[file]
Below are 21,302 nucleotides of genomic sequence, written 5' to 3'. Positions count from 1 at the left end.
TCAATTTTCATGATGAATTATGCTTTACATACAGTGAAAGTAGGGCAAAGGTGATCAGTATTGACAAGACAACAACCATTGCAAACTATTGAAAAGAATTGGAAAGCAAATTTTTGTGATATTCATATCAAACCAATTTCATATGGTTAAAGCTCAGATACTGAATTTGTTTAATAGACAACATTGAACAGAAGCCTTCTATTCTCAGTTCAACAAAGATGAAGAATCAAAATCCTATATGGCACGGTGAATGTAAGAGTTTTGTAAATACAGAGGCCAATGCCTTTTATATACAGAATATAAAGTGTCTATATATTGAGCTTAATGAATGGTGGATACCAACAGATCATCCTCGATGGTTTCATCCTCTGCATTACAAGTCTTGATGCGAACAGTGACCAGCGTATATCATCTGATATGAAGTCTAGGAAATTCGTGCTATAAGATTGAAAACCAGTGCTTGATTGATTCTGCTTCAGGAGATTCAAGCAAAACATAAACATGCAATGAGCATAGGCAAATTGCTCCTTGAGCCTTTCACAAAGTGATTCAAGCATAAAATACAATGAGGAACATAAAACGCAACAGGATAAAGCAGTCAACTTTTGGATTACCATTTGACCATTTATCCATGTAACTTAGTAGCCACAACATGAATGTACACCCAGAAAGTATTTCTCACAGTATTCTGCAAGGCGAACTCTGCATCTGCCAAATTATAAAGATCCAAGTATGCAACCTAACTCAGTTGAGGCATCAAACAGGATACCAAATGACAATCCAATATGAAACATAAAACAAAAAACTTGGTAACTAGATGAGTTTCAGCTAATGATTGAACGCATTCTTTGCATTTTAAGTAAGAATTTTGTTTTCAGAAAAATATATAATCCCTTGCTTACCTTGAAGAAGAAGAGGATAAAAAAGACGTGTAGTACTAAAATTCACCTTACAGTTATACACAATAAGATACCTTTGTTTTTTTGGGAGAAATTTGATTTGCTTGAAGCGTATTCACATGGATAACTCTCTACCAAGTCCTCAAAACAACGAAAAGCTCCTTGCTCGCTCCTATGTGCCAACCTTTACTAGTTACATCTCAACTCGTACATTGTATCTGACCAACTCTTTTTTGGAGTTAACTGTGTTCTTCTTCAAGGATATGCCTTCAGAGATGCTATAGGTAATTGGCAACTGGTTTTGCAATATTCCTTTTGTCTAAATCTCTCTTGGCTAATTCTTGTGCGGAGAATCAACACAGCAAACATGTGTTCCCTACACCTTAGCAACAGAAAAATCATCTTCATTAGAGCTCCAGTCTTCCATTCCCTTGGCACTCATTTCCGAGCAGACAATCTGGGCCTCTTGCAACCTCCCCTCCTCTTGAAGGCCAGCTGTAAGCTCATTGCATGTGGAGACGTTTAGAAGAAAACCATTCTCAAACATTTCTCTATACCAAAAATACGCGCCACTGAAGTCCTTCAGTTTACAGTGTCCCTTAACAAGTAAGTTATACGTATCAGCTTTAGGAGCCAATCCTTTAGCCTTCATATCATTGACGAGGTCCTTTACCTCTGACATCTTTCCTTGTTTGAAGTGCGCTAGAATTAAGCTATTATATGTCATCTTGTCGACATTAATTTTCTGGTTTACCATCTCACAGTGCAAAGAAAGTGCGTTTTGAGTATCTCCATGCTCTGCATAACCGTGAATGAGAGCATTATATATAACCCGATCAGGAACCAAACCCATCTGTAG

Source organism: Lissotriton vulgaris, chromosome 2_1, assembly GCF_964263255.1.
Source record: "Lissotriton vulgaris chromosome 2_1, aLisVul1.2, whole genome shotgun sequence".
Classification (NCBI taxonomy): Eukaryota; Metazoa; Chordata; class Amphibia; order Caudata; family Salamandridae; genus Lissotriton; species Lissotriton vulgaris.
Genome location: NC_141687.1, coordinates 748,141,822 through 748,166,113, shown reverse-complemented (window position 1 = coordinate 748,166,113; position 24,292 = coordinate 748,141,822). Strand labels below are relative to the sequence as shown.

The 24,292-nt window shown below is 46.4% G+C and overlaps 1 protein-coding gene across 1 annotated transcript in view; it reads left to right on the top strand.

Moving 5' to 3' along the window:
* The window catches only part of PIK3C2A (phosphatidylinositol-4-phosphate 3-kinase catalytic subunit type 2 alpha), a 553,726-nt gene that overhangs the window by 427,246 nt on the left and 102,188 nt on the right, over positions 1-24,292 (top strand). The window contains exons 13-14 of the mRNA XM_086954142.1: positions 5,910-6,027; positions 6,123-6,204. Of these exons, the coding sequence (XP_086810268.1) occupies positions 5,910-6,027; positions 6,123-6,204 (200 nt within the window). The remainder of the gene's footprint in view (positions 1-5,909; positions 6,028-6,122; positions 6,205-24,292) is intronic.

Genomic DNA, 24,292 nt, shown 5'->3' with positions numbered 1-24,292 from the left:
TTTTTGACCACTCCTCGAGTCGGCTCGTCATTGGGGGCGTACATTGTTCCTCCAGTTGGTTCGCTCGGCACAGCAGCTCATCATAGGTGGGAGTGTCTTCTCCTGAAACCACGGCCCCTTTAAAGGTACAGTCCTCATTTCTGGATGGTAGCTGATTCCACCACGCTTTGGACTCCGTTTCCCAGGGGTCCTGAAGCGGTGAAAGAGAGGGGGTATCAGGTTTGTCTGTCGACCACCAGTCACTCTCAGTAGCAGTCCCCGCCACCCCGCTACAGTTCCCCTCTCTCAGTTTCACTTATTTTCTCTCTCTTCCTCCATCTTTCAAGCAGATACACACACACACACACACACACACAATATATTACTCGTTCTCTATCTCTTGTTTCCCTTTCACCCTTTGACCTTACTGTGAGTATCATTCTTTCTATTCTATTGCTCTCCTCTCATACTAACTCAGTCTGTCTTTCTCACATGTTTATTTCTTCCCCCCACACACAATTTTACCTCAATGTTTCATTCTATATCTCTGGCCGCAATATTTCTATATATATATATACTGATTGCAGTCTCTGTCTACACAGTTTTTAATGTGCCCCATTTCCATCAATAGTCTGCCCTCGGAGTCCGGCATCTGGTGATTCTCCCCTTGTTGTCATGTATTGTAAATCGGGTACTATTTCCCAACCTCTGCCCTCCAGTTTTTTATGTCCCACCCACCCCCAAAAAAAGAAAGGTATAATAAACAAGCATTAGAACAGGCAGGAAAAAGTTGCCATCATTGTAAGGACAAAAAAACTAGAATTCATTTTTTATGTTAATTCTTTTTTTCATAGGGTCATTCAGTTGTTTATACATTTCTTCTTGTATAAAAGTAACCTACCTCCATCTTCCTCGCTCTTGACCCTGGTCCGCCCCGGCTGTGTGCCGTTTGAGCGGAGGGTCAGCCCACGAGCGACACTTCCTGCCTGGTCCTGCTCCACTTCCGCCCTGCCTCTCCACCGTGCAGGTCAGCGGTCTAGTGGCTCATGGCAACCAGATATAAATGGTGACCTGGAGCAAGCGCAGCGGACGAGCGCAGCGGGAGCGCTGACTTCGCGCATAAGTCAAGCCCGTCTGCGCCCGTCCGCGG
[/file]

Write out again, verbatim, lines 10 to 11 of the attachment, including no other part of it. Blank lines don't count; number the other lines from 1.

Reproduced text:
Genomic DNA, 24,292 nt, shown 5'->3' with positions numbered 1-24,292 from the left:
TTTTTGACCACTCCTCGAGTCGGCTCGTCATTGGGGGCGTACATTGTTCCTCCAGTTGGTTCGCTCGGCACAGCAGCTCATCATAGGTGGGAGTGTCTTCTCCTGAAACCACGGCCCCTTTAAAGGTACAGTCCTCATTTCTGGATGGTAGCTGATTCCACCACGCTTTGGACTCCGTTTCCCAGGGGTCCTGAAGCGGTGAAAGAGAGGGGGTATCAGGTTTGTCTGTCGACCACCAGTCACTCTCAGTAGCAGTCCCCGCCACCCCGCTACAGTTCCCCTCTCTCAGTTTCACTTATTTTCTCTCTCTTCCTCCATCTTTCAAGCAGATACACACACACACACACACACACACAATATATTACTCGTTCTCTATCTCTTGTTTCCCTTTCACCCTTTGACCTTACTGTGAGTATCATTCTTTCTATTCTATTGCTCTCCTCTCATACTAACTCAGTCTGTCTTTCTCACATGTTTATTTCTTCCCCCCACACACAATTTTACCTCAATGTTTCATTCTATATCTCTGGCCGCAATATTTCTATATATATATATACTGATTGCAGTCTCTGTCTACACAGTTTTTAATGTGCCCCATTTCCATCAATAGTCTGCCCTCGGAGTCCGGCATCTGGTGATTCTCCCCTTGTTGTCATGTATTGTAAATCGGGTACTATTTCCCAACCTCTGCCCTCCAGTTTTTTATGTCCCACCCACCCCCAAAAAAAGAAAGGTATAATAAACAAGCATTAGAACAGGCAGGAAAAAGTTGCCATCATTGTAAGGACAAAAAAACTAGAATTCATTTTTTATGTTAATTCTTTTTTTCATAGGGTCATTCAGTTGTTTATACATTTCTTCTTGTATAAAAGTAACCTACCTCCATCTTCCTCGCTCTTGACCCTGGTCCGCCCCGGCTGTGTGCCGTTTGAGCGGAGGGTCAGCCCACGAGCGACACTTCCTGCCTGGTCCTGCTCCACTTCCGCCCTGCCTCTCCACCGTGCAGGTCAGCGGTCTAGTGGCTCATGGCAACCAGATATAAATGGTGACCTGGAGCAAGCGCAGCGGACGAGCGCAGCGGGAGCGCTGACTTCGCGCATAAGTCAAGCCCGTCTGCGCCCGTCCGCGG